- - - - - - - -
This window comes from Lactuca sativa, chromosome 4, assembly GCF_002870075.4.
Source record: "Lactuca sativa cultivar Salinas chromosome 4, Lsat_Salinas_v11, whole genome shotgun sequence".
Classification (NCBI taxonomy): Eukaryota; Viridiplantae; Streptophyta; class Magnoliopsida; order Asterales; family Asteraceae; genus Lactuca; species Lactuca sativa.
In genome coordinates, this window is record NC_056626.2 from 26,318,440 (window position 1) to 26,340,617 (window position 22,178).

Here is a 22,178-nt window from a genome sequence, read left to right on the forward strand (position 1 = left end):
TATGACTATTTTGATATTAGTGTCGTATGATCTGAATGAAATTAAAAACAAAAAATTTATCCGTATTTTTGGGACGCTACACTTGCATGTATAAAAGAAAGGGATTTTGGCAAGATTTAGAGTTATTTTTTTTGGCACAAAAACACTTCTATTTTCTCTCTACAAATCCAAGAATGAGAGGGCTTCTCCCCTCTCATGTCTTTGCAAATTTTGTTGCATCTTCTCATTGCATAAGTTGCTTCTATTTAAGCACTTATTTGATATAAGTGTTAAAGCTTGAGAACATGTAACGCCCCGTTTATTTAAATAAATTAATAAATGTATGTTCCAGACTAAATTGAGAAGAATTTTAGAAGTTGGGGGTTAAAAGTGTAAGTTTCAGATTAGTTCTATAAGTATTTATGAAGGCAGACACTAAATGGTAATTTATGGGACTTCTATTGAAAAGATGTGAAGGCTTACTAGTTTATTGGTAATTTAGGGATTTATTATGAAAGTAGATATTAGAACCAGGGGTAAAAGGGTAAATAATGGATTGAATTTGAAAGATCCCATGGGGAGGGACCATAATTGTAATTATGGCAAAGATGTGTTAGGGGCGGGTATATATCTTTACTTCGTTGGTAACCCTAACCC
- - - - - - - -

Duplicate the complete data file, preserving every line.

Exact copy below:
This window comes from Lactuca sativa, chromosome 4, assembly GCF_002870075.4.
Source record: "Lactuca sativa cultivar Salinas chromosome 4, Lsat_Salinas_v11, whole genome shotgun sequence".
Classification (NCBI taxonomy): Eukaryota; Viridiplantae; Streptophyta; class Magnoliopsida; order Asterales; family Asteraceae; genus Lactuca; species Lactuca sativa.
In genome coordinates, this window is record NC_056626.2 from 26,318,440 (window position 1) to 26,340,617 (window position 22,178).

Here is a 22,178-nt window from a genome sequence, read left to right on the forward strand (position 1 = left end):
TATGACTATTTTGATATTAGTGTCGTATGATCTGAATGAAATTAAAAACAAAAAATTTATCCGTATTTTTGGGACGCTACACTTGCATGTATAAAAGAAAGGGATTTTGGCAAGATTTAGAGTTATTTTTTTTGGCACAAAAACACTTCTATTTTCTCTCTACAAATCCAAGAATGAGAGGGCTTCTCCCCTCTCATGTCTTTGCAAATTTTGTTGCATCTTCTCATTGCATAAGTTGCTTCTATTTAAGCACTTATTTGATATAAGTGTTAAAGCTTGAGAACATGTAACGCCCCGTTTATTTAAATAAATTAATAAATGTATGTTCCAGACTAAATTGAGAAGAATTTTAGAAGTTGGGGGTTAAAAGTGTAAGTTTCAGATTAGTTCTATAAGTATTTATGAAGGCAGACACTAAATGGTAATTTATGGGACTTCTATTGAAAAGATGTGAAGGCTTACTAGTTTATTGGTAATTTAGGGATTTATTATGAAAGTAGATATTAGAACCAGGGGTAAAAGGGTAAATAATGGATTGAATTTGAAAGATCCCATGGGGAGGGACCATAATTGTAATTATGGCAAAGATGTGTTAGGGGCGGGTATATATCTTTACTTCGTTGGTAACCCTAACCC